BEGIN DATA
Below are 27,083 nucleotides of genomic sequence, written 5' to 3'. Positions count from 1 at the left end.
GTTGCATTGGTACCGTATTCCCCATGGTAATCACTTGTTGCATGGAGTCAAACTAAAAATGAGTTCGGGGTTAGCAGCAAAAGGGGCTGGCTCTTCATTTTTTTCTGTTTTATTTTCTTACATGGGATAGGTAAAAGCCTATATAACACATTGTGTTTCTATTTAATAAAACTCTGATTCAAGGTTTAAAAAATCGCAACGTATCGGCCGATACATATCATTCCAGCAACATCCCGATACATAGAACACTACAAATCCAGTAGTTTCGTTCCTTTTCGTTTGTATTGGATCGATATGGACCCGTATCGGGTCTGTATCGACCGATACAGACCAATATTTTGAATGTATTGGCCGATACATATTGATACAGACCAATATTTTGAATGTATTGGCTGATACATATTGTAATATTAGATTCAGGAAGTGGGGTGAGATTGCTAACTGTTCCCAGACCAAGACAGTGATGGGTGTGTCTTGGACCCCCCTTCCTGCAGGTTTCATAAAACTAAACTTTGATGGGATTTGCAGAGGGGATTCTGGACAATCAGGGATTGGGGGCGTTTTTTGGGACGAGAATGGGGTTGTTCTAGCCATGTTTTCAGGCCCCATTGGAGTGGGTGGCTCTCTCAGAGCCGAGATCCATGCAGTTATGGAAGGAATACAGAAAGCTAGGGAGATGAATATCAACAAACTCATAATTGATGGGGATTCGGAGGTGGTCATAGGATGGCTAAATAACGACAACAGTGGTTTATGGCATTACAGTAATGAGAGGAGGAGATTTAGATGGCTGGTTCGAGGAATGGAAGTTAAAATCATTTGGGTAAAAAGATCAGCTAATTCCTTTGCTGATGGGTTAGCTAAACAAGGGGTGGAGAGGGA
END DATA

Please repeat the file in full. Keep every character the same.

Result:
Below are 27,083 nucleotides of genomic sequence, written 5' to 3'. Positions count from 1 at the left end.
GTTGCATTGGTACCGTATTCCCCATGGTAATCACTTGTTGCATGGAGTCAAACTAAAAATGAGTTCGGGGTTAGCAGCAAAAGGGGCTGGCTCTTCATTTTTTTCTGTTTTATTTTCTTACATGGGATAGGTAAAAGCCTATATAACACATTGTGTTTCTATTTAATAAAACTCTGATTCAAGGTTTAAAAAATCGCAACGTATCGGCCGATACATATCATTCCAGCAACATCCCGATACATAGAACACTACAAATCCAGTAGTTTCGTTCCTTTTCGTTTGTATTGGATCGATATGGACCCGTATCGGGTCTGTATCGACCGATACAGACCAATATTTTGAATGTATTGGCCGATACATATTGATACAGACCAATATTTTGAATGTATTGGCTGATACATATTGTAATATTAGATTCAGGAAGTGGGGTGAGATTGCTAACTGTTCCCAGACCAAGACAGTGATGGGTGTGTCTTGGACCCCCCTTCCTGCAGGTTTCATAAAACTAAACTTTGATGGGATTTGCAGAGGGGATTCTGGACAATCAGGGATTGGGGGCGTTTTTTGGGACGAGAATGGGGTTGTTCTAGCCATGTTTTCAGGCCCCATTGGAGTGGGTGGCTCTCTCAGAGCCGAGATCCATGCAGTTATGGAAGGAATACAGAAAGCTAGGGAGATGAATATCAACAAACTCATAATTGATGGGGATTCGGAGGTGGTCATAGGATGGCTAAATAACGACAACAGTGGTTTATGGCATTACAGTAATGAGAGGAGGAGATTTAGATGGCTGGTTCGAGGAATGGAAGTTAAAATCATTTGGGTAAAAAGATCAGCTAATTCCTTTGCTGATGGGTTAGCTAAACAAGGGGTGGAGAGGGA